Variable brightness stars

http://legacysurvey.org/viewer?ra=179.5347&dec=-2.5541&zoom=15&layer=decals-dr5

This one poses a question or two! The bright blue star in the centre of this thumbnail image definitely varies in brightness relative to the pair to the left, which made me think it might be a supernova. But then the red star below and to the left also varies in brightness quite noticeably when you look at the individual cutouts.

Are the stars actually varying in brightness, are they being obscured by varying amounts of drifting dust in the space between us and them, is this an artefact of the variable efficiency of the detectors used or perhaps a change in the detectors mounted on the telescope?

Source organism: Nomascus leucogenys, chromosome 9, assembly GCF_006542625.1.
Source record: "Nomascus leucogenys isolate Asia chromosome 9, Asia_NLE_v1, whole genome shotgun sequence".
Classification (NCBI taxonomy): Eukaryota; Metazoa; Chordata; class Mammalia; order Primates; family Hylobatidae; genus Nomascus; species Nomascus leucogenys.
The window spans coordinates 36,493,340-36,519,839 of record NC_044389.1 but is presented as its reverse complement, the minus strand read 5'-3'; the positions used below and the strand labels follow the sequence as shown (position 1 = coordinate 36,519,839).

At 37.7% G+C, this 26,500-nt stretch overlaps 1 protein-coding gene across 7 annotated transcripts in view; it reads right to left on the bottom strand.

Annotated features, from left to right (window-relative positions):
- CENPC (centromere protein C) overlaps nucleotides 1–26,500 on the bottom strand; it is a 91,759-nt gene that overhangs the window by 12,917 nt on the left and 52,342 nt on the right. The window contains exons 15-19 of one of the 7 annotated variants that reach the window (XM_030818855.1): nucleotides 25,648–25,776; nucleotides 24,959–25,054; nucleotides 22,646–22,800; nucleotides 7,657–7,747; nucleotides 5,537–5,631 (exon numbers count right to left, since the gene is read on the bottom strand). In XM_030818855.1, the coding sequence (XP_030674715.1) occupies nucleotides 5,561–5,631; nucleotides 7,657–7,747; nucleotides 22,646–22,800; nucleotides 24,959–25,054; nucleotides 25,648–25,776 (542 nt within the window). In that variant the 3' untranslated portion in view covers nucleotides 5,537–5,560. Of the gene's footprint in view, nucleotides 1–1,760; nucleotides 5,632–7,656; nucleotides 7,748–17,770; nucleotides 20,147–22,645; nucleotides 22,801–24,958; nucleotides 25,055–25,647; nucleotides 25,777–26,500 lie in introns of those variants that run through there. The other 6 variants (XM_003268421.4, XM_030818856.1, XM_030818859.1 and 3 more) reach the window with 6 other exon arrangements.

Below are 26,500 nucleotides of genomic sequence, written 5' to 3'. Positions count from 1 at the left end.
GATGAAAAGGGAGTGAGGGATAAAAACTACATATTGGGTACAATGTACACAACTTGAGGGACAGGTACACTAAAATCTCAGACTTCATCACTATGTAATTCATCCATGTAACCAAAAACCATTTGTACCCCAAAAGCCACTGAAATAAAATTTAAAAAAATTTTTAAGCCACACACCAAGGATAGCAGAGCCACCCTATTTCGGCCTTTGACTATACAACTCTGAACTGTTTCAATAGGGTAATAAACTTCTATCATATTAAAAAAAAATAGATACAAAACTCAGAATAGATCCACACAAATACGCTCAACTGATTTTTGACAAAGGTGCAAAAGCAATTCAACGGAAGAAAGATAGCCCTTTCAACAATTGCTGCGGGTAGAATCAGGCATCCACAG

The single image cutouts are each auto-scaled for brightness, so a constant-brightness star would not necessarily look equally bright in each image – depending on, eg, the seeing.

I really should make the single-image cutouts more visually useful!

We calibrate and correct for atmospheric extinction and detector efficiency (which changes very very slowly, like a few percent per year, as dust accumulates on the mirrors and as their reflective coatings degrade). And interstellar dust would be moving extremely slowly for the most part.

cheers,
–dustin

Hi Dustin

I realised that individual cutouts have different absolute brightness, which is why I have been taking clips into Photoshop and enhancing the tonal gradation to bring the star of interest into prominence. This is how I can see that the star of interest is varying in brightness by comparison with the neighbouring objects.

(I also noticed that the cutouts seem to be reversed compared with the image in the browser!)